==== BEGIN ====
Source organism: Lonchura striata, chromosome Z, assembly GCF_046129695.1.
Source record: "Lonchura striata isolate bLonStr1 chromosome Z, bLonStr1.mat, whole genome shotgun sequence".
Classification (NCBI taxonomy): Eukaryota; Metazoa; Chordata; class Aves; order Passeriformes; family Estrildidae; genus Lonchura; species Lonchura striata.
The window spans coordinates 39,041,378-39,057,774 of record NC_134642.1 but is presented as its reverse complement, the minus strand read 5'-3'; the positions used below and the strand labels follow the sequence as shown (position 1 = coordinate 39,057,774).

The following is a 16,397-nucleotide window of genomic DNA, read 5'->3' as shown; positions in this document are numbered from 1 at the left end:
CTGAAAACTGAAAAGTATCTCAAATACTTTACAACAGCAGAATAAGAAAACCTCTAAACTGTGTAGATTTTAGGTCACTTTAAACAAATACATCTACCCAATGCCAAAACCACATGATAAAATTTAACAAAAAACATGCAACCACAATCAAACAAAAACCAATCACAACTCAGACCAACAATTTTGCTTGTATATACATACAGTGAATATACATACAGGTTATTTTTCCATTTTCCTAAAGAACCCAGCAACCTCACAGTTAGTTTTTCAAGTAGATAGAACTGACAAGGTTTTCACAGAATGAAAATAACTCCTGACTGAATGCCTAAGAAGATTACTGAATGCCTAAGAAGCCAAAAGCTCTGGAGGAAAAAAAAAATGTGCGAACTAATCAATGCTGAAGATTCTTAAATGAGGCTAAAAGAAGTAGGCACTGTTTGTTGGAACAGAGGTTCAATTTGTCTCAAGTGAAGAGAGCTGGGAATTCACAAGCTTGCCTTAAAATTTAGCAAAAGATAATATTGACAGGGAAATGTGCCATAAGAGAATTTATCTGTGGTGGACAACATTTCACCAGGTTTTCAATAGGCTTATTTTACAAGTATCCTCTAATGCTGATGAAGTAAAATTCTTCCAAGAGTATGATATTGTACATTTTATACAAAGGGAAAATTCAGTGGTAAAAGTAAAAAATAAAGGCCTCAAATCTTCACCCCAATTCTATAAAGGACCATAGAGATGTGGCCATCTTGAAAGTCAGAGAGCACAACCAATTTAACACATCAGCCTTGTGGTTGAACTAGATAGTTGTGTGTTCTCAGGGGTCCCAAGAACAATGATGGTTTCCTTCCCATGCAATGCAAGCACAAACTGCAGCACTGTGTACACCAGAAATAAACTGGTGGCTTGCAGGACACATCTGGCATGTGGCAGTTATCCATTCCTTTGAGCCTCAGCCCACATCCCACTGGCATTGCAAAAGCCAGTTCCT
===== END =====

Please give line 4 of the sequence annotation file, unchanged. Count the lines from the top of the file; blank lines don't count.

The window spans coordinates 39,041,378-39,057,774 of record NC_134642.1 but is presented as its reverse complement, the minus strand read 5'-3'; the positions used below and the strand labels follow the sequence as shown (position 1 = coordinate 39,057,774).